Fig. 1(b) shows the charge current flow through the device (arrows) and the charge current amplitude (color map) throughout the structure in parallel magnetic configuration. Because the charge current is trying to follow the shortest path throughout the structure, it has a pronounced vertical gradient within the magnetoresistive pillar. The current amplitude is actually ten times larger in the upper part of the pillar than in its bottom part. Hot spots are visible around the upper corners of the pillar.

Fig. 2 shows the spin-current distribution (arrows) of the spin component parallel to the *y*-axis, i.e., to the magnetization of the reference layer, for two magnetic configurations: parallel [see Fig. 2(a)] and antiparallel [see Fig. 2(b)]. The color map represents the *y*-component of the spin accumulation.

In the parallel case [see Fig. 2(a)], the electrons, which are initially unpolarized in the Cu electrodes, get more and more polarized as they approach the magnetic pillar. Since the charge current is much more intense in the upper part of the pillar compared to that in the lower part, the *y*-component of spin current is also much more intense in the upper part of the pillar than in its lower part. Correlatively, a large excess of electron spin aligned with negative *y*-axis arises in the Cu electrode on the left-hand side of the pillar. Symmetrically, an excess of electron spins aligned with positive *y*-axis appears in the Cu electrode on the right-hand side of the pillar. These excess densities of polarized electrons are largest on both sides of the upper part of the pillar, as indicated in Fig. 2(a), and are minimal around the bottom part of the structure. As a result of this distribution of spin accumulation, a vortex of diffusion spin current is formed as represented by the white arrows in Fig. 2(a). Unexpectedly, this implies that the *y*-component of spin current has opposite directions in the upper and lower parts of the magnetoresistive pillar, and that the spin current is opposite to the charge current in the lower part of the pillar.

The situation in antiparallel configuration is quite different [see Fig. 2(b)]. The *y*-component of spin accumulation is now maximum in the nonmagnetic spacer layer but is much larger in the upper part of the pillar than in its lower part due to the vertical gradient in charge current density. The resulting gradient of *y*-component of spin accumulation gives rise to an intense in-plane *y*-component of spin current flowing in the spacer layer as well as two symmetric vortices of *y*-component of spin current flowing in the Cu electrodes on both sides of the pillar, as indicated by white arrows in Fig. 2(b).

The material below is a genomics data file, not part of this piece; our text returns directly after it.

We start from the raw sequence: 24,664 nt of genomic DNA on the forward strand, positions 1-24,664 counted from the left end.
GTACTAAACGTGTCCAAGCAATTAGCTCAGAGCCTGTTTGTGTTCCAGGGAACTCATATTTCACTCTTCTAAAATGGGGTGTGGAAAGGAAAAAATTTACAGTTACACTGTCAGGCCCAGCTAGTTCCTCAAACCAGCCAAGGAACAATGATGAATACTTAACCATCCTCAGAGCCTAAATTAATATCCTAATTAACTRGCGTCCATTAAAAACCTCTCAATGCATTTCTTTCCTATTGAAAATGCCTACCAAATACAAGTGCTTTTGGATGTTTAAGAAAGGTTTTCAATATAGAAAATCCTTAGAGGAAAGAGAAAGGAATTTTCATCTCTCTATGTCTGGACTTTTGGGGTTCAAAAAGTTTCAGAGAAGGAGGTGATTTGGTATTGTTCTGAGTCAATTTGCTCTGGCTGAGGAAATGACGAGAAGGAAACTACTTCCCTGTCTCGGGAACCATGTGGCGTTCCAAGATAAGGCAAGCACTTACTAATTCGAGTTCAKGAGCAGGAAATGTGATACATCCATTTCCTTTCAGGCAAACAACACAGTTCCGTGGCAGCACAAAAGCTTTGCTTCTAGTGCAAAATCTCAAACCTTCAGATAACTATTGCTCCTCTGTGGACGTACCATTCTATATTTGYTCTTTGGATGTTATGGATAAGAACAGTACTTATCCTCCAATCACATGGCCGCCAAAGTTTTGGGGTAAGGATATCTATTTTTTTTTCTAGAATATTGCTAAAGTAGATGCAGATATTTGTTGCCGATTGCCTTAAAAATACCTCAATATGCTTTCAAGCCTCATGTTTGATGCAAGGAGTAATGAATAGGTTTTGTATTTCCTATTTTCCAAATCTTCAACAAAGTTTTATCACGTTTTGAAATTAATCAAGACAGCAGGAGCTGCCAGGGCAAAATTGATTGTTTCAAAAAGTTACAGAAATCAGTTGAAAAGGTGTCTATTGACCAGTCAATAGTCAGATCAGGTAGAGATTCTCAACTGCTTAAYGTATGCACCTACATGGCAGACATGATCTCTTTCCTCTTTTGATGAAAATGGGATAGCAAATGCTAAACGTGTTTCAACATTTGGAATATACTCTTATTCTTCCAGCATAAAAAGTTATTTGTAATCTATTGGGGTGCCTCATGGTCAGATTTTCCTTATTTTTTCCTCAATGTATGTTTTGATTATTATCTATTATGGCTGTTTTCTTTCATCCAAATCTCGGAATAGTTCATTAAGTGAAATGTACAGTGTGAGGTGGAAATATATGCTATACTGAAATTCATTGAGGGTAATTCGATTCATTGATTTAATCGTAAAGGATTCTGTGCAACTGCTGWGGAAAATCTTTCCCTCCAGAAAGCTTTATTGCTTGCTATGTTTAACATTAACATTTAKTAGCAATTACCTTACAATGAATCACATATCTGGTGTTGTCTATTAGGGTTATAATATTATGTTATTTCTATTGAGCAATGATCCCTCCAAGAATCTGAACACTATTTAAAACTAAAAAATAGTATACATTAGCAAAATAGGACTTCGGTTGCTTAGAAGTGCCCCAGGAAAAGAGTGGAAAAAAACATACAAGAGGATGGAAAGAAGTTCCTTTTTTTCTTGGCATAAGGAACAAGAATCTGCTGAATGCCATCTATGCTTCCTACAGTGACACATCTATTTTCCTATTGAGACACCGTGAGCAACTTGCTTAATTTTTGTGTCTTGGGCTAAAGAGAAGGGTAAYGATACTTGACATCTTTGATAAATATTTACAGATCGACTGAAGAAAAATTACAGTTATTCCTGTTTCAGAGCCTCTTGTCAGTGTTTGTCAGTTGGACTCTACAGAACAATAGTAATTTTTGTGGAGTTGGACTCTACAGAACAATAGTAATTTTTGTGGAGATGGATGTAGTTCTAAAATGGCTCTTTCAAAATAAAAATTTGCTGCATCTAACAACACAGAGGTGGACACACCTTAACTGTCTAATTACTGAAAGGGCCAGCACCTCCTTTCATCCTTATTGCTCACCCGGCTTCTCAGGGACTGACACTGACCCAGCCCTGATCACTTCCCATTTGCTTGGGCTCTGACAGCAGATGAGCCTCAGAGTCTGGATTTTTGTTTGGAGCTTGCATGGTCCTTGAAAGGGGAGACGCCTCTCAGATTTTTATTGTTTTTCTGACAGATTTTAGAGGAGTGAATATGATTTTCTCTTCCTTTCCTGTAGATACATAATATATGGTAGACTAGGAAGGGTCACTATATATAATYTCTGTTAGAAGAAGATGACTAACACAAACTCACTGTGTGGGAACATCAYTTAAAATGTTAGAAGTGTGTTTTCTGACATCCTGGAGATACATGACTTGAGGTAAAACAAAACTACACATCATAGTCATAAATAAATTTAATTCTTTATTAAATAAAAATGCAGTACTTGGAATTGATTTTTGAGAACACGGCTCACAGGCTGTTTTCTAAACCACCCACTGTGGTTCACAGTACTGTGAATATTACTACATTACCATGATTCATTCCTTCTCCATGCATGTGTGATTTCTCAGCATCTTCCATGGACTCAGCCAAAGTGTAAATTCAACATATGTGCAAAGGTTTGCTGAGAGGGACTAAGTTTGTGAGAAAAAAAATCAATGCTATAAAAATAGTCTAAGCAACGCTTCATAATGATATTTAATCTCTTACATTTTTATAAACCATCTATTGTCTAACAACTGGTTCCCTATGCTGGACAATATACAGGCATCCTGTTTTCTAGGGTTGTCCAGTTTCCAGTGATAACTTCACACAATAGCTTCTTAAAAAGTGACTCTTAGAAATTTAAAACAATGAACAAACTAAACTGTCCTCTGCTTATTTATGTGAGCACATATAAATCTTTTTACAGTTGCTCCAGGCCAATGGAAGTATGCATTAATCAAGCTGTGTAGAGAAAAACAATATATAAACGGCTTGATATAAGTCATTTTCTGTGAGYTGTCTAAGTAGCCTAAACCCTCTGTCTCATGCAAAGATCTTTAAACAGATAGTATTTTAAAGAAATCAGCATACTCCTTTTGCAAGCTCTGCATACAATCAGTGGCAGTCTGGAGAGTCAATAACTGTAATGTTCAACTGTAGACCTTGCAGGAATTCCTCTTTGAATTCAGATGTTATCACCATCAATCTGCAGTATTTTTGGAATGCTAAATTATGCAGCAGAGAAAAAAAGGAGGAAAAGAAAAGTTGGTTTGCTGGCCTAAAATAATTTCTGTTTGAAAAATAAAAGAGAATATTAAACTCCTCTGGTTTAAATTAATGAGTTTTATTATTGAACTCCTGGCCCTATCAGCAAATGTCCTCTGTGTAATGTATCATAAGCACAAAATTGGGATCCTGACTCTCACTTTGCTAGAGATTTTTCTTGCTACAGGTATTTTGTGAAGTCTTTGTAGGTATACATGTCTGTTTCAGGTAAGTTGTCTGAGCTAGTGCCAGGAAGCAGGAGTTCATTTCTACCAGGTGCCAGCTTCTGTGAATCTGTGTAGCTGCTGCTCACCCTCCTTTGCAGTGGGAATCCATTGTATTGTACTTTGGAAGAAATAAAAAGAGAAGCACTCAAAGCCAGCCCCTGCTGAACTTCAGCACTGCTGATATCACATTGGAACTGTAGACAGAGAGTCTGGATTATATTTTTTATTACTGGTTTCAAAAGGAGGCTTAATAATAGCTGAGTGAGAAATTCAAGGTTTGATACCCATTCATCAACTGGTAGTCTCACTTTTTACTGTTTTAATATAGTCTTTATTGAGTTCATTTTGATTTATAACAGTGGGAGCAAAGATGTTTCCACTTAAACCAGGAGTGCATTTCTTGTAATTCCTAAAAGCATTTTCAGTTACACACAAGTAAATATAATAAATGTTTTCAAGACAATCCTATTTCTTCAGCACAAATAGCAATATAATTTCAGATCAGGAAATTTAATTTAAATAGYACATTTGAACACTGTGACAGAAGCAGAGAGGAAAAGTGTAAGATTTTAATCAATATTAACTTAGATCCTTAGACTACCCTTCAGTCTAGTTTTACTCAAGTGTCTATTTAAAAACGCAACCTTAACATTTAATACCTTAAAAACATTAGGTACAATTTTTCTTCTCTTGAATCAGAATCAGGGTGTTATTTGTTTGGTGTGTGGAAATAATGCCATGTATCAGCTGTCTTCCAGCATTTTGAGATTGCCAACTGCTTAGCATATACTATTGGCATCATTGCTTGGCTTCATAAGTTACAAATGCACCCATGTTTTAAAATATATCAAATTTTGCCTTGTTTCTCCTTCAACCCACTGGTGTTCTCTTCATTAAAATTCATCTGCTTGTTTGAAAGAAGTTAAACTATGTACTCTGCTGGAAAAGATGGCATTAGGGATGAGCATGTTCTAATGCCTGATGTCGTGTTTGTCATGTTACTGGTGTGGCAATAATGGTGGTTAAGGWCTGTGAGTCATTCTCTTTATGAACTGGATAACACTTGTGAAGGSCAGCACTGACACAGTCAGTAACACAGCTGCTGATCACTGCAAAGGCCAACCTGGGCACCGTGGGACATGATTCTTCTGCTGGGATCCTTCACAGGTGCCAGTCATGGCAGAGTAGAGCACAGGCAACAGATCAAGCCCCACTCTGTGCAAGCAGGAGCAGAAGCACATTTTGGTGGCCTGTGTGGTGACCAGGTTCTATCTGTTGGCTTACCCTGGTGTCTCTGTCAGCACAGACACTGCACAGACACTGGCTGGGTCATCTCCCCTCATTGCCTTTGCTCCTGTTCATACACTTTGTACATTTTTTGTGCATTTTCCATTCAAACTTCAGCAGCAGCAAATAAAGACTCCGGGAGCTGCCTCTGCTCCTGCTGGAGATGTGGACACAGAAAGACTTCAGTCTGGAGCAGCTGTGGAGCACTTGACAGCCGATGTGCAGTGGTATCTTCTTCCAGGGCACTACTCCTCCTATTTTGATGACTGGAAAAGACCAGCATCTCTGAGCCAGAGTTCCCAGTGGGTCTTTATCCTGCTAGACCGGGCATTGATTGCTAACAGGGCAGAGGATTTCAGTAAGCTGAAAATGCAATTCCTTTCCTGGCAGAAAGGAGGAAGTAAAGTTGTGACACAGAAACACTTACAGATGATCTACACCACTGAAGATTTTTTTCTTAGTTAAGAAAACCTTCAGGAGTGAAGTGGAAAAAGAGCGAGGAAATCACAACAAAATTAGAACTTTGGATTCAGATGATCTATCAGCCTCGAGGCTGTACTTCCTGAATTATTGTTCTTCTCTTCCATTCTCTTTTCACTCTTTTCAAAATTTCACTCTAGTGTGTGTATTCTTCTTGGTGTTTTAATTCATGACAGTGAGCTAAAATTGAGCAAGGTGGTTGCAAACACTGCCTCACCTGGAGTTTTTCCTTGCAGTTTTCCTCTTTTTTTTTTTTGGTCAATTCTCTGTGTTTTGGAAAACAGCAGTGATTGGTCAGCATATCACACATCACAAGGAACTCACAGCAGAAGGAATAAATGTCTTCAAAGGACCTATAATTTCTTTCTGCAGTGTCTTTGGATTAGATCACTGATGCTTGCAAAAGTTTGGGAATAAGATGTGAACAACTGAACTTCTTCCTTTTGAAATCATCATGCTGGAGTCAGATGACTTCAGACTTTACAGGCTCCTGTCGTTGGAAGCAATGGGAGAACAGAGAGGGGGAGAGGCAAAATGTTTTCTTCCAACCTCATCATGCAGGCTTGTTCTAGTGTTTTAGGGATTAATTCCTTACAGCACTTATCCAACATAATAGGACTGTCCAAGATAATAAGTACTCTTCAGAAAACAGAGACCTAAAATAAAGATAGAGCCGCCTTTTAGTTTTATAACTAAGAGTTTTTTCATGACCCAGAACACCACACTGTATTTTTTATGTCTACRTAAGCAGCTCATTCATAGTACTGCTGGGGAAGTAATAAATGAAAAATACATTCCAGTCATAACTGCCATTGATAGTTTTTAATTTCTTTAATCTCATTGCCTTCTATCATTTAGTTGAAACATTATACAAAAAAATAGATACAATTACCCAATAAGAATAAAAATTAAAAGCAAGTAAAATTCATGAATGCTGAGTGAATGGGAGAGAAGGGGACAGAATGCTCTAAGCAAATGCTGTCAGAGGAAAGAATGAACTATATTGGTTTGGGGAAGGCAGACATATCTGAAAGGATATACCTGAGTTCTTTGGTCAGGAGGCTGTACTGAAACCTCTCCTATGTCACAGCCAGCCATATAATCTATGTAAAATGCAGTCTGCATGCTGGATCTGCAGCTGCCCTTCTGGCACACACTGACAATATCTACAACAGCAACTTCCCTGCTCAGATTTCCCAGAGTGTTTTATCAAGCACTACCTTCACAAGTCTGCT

Fig. 3 shows the reduced resistance *r* = [*R*(θ) − *R*(0)]/[*R*(π) − *R*(0)] versus the angle between the magnetizations of the two magnetic layers in two situations: 1) the aforementioned nanopillar sandwiched between two extended electrodes and 2) the same nanopillar sandwiched between two electrodes extending along the *x*-direction and having the same cross section as the pillar so that the charge current is uniform throughout the stack (1-D model with charge current flowing along *x*-axis).

Clearly, the angular variation of CPP-GMR does not follow a simple cosine variation, which is in agreement with theoretical expectation [Slonczewski 2002]. Furthermore, it follows from Fig. 3 that the system geometry influences the angular variation. This further emphasizes the need to take into account the influence of spatial current nonuniformities in the design of spintronic devices.

As a further step, we show in Fig. 4(a) and (b) the in-plane (Slonczewski's torque term [Slonczewski 1996]) and perpendicular-to-plane (field-like term [Zhang 2002]) components of STT in 90° magnetic configuration. The black arrows represent the *y*-component of spin current, whereas the color map is related to the STT amplitude. As already pointed out for metallic pillars [Zhang 2002], the perpendicular component of the torque is much smaller (by more than 1 order of magnitude) than the in-plane component. Furthermore, since the charge current density is much higher in the upper part of the pillar than in its bottom part, the STT amplitude is also much larger in the upper part of the pillar. From the viewpoint of magnetization dynamics, this implies that magnetic excitations due to STT are likely to be first generated in the upper part of the pillar as the current density is increased above the STT excitation threshold.

A numerical tool has been developed to compute the charge- and spin-current in magnetic structures of arbitrary shape and composition. This tool has been used to investigate the spin-dependent transport properties through magnetoresistive nanopillars sandwiched between extended electrodes. It was shown that the current crowding effect gives rise to strong in-plane inhomogeneities in spin accumulation yielding large in-plane components of spin current. This type of tool should be quite helpful in the design of functional spintronic devices as well as for the quantitative interpretation of experimental data in devices with nonuniform or nonlocal currents. As a next step, the computation of the micromagnetic dynamics will be self-consistently coupled to these calculations of transport properties.

### Acknowledgment

This work was supported in part by the European RTN “Spinswitch” MRTN-CT-2006–035327, in part by the Chair of Excellence Program of the Nanosciences Foundation (Grenoble, France), and in part by the ERC Advanced Grant “HYMAGINE.” NS and AV are grateful to the SPINTEC Laboratory for hospitality and RFBR for partial financial support. DG acknowledges the French National Research Agency (ANR) (CARNOT program). This work has been presented in invited talk EA-06 at Intermag 2009 in Sacramento, California.